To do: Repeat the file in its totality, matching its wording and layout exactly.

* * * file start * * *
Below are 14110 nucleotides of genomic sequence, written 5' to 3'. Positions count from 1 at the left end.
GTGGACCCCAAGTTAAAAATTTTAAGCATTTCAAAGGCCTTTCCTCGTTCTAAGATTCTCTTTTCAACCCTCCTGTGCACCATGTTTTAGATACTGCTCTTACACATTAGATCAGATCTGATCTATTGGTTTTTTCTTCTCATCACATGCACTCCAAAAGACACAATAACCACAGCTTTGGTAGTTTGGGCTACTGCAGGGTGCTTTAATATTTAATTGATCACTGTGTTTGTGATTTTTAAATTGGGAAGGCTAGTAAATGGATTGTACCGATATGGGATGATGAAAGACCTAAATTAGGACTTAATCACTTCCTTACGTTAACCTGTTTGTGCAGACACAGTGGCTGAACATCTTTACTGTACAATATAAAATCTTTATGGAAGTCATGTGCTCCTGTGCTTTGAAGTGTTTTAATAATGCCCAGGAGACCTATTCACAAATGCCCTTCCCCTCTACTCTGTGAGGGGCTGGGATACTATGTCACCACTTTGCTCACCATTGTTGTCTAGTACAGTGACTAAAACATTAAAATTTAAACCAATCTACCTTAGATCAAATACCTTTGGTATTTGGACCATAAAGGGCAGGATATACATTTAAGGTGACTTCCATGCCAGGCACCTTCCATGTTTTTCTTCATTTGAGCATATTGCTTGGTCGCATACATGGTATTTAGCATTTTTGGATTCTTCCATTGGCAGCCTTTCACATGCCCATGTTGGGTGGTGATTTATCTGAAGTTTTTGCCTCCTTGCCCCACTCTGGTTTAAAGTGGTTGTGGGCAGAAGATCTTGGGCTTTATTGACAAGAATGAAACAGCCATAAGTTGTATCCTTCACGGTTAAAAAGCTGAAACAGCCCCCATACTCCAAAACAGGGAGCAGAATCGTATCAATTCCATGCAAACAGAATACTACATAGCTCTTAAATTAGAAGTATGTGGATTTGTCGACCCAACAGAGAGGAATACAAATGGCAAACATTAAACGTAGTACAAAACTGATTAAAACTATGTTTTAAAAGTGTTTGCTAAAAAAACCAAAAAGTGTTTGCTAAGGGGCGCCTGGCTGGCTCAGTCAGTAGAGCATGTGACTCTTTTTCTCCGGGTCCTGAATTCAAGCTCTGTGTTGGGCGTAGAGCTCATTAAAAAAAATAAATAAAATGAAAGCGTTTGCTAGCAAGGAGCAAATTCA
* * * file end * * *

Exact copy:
Below are 14110 nucleotides of genomic sequence, written 5' to 3'. Positions count from 1 at the left end.
GTGGACCCCAAGTTAAAAATTTTAAGCATTTCAAAGGCCTTTCCTCGTTCTAAGATTCTCTTTTCAACCCTCCTGTGCACCATGTTTTAGATACTGCTCTTACACATTAGATCAGATCTGATCTATTGGTTTTTTCTTCTCATCACATGCACTCCAAAAGACACAATAACCACAGCTTTGGTAGTTTGGGCTACTGCAGGGTGCTTTAATATTTAATTGATCACTGTGTTTGTGATTTTTAAATTGGGAAGGCTAGTAAATGGATTGTACCGATATGGGATGATGAAAGACCTAAATTAGGACTTAATCACTTCCTTACGTTAACCTGTTTGTGCAGACACAGTGGCTGAACATCTTTACTGTACAATATAAAATCTTTATGGAAGTCATGTGCTCCTGTGCTTTGAAGTGTTTTAATAATGCCCAGGAGACCTATTCACAAATGCCCTTCCCCTCTACTCTGTGAGGGGCTGGGATACTATGTCACCACTTTGCTCACCATTGTTGTCTAGTACAGTGACTAAAACATTAAAATTTAAACCAATCTACCTTAGATCAAATACCTTTGGTATTTGGACCATAAAGGGCAGGATATACATTTAAGGTGACTTCCATGCCAGGCACCTTCCATGTTTTTCTTCATTTGAGCATATTGCTTGGTCGCATACATGGTATTTAGCATTTTTGGATTCTTCCATTGGCAGCCTTTCACATGCCCATGTTGGGTGGTGATTTATCTGAAGTTTTTGCCTCCTTGCCCCACTCTGGTTTAAAGTGGTTGTGGGCAGAAGATCTTGGGCTTTATTGACAAGAATGAAACAGCCATAAGTTGTATCCTTCACGGTTAAAAAGCTGAAACAGCCCCCATACTCCAAAACAGGGAGCAGAATCGTATCAATTCCATGCAAACAGAATACTACATAGCTCTTAAATTAGAAGTATGTGGATTTGTCGACCCAACAGAGAGGAATACAAATGGCAAACATTAAACGTAGTACAAAACTGATTAAAACTATGTTTTAAAAGTGTTTGCTAAAAAAACCAAAAAGTGTTTGCTAAGGGGCGCCTGGCTGGCTCAGTCAGTAGAGCATGTGACTCTTTTTCTCCGGGTCCTGAATTCAAGCTCTGTGTTGGGCGTAGAGCTCATTAAAAAAAATAAATAAAATGAAAGCGTTTGCTAGCAAGGAGCAAATTCA